The Boy In The Striped Pyjamas @ Chichester Festival Theatre


‘The Boy In The Striped Pyjamas’, one of the most popular books of recent years and a wonderfully moving film, was bound to appear on stage at some point. The characters, the subject matter and the approach that speaks to children as much as adults seem a perfect match for the theatre. As such we were intrigued to see it nestled into Chichester’s winter season and headed to the the theatre with our hopes high for a powerful evening of theatre.

Sadly, we left two hours later largely unmoved by a production that does nothing wrong but somehow fails to connect with an audience ready and waiting to leave the theatre with tears in their eyes.

The performances are solid enough, albeit without any real standouts. The child performers are largely relied upon to carry the emotional load. Cameron Duncan makes for a cheeky Bruno and Colby Mulgrew, tiny even on Chichester’s cosy stage, accurately portrays Schmuel’s beaten down attitude, but both are directed to rattle through their lines at break-neck speed for much of the show, removing all the emotional sting from their words.

The same is true for the adult cast and this must be a directorial decision from Joe Murphy. He’s not helped by Angus Jackson’s script, which shunts from scene to scene with alarming rapidity! There are few sympathetic characters here either, which hardly helps to hook the audience. Bruno is written as a child completely blind to what happens around him, his mother hints at an affair with a young soldier and most of the rest of the cast are Nazis.

The two exceptions come in the form of Bruno’s Grandmother, a fading singer who rails against her son taking a commission in the army to go and run a concentration camp. It’s to Helen Anderson’s credit that she manages to catch us with her rejection of her son’s decision and comes closest to plucking a tear from the eye. Robert Styles has a poignant moment too as Pavel, the Jew prisoner who disobeys orders to patch up Bruno after a fall.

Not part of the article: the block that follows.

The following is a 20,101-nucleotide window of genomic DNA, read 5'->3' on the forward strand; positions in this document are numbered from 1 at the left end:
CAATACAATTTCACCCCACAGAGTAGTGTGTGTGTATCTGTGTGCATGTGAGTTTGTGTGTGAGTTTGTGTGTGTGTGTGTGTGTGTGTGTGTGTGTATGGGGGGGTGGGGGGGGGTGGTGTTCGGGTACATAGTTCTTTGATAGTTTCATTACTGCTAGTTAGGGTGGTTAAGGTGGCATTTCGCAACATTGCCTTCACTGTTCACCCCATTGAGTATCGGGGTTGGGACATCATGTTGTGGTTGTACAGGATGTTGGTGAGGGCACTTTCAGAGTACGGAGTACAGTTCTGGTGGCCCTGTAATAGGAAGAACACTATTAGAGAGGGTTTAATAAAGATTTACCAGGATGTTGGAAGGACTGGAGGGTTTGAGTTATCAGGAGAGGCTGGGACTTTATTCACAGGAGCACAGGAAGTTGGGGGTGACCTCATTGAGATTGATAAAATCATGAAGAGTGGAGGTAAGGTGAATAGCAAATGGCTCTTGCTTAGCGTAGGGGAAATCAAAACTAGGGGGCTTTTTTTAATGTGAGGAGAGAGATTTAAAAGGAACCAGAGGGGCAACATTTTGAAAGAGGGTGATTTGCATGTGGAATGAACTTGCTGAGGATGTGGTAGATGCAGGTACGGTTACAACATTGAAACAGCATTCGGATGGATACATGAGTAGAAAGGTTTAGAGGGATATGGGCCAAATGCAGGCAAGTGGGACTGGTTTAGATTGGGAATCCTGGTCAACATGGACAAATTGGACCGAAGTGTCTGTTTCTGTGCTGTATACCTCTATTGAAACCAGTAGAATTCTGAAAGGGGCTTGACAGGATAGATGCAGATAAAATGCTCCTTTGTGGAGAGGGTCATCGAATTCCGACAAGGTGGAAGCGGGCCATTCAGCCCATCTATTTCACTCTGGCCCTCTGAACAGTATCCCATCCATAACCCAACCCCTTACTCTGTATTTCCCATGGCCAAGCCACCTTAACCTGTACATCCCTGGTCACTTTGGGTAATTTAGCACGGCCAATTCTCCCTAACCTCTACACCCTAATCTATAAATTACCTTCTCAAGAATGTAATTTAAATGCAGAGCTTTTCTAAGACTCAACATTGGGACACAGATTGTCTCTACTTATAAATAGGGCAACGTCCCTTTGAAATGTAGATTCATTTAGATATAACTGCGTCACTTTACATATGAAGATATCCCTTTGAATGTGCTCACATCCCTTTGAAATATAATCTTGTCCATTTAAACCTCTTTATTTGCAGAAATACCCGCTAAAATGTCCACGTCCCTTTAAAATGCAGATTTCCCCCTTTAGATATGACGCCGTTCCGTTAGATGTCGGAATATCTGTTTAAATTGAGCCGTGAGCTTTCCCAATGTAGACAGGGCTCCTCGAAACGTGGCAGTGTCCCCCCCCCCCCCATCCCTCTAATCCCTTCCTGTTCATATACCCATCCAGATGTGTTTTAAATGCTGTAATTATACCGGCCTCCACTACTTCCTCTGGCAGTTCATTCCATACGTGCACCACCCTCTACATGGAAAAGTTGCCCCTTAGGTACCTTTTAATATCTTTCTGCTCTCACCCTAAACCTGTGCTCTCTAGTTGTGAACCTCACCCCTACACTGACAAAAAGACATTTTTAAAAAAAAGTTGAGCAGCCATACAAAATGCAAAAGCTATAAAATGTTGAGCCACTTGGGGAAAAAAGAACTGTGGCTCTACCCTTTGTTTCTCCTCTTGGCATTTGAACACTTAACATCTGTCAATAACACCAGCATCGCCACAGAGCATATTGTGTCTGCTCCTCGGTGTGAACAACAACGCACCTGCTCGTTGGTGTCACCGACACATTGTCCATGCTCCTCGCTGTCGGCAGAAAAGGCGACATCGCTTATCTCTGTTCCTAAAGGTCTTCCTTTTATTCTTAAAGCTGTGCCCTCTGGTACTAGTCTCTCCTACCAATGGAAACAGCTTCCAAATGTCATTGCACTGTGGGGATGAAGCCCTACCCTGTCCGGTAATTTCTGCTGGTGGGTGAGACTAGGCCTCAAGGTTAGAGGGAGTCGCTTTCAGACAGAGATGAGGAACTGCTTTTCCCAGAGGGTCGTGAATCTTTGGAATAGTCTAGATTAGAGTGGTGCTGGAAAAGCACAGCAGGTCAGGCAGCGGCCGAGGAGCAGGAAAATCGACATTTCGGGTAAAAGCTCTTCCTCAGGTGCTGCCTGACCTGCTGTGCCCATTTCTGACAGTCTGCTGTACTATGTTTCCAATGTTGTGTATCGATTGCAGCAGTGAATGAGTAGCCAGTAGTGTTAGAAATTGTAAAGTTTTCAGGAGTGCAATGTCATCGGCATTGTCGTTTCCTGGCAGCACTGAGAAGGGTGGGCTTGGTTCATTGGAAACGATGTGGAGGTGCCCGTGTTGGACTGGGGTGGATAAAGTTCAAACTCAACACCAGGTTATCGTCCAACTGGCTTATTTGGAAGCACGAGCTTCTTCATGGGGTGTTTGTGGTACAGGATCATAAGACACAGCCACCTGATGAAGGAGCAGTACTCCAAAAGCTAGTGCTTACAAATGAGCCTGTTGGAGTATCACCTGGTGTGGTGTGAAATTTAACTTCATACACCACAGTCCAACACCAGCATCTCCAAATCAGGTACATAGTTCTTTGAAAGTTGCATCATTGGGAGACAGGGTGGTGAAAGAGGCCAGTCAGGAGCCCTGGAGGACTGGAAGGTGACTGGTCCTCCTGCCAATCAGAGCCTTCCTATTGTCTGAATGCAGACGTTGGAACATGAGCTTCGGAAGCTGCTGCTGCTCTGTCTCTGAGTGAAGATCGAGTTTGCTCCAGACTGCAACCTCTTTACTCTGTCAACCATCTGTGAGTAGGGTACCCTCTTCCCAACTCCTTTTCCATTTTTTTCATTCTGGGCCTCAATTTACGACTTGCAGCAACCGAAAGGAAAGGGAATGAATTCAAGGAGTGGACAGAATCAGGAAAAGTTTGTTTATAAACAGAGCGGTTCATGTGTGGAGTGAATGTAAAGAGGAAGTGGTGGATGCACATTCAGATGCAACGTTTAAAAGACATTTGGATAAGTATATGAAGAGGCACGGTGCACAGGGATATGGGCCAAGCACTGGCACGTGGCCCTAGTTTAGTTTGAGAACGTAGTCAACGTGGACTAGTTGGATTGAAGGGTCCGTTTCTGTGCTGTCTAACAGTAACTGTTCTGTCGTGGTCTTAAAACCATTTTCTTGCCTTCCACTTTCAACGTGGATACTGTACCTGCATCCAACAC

As the family maid Maria Rosie Wyatt acts as the conscience of the family and does a good job that is obliterated by an insultingly simplistic closing monologue warning the audience that we can’t let the horrors of Auschwitz happen again. It’s as if Jackson doesn’t trust his own script to make this point abundantly clear.

To be fair the show has been pitched equally at adults and children and as such is hamstrung in not entirely appealing to either. I suspect that the vast swathes of school children in attendance last night will have gained more from their evening than we did, but can’t help feeling that in their own way they will be just as underwhelmed.



Matt has been writing on all manner of subjects for over 15 years. He has written for a number of music magazines, made appearances on BBC Introducing and regularly contributed to local newspapers. These days he mostly writes about theatre, but also enjoys covering sport, especially rugby.

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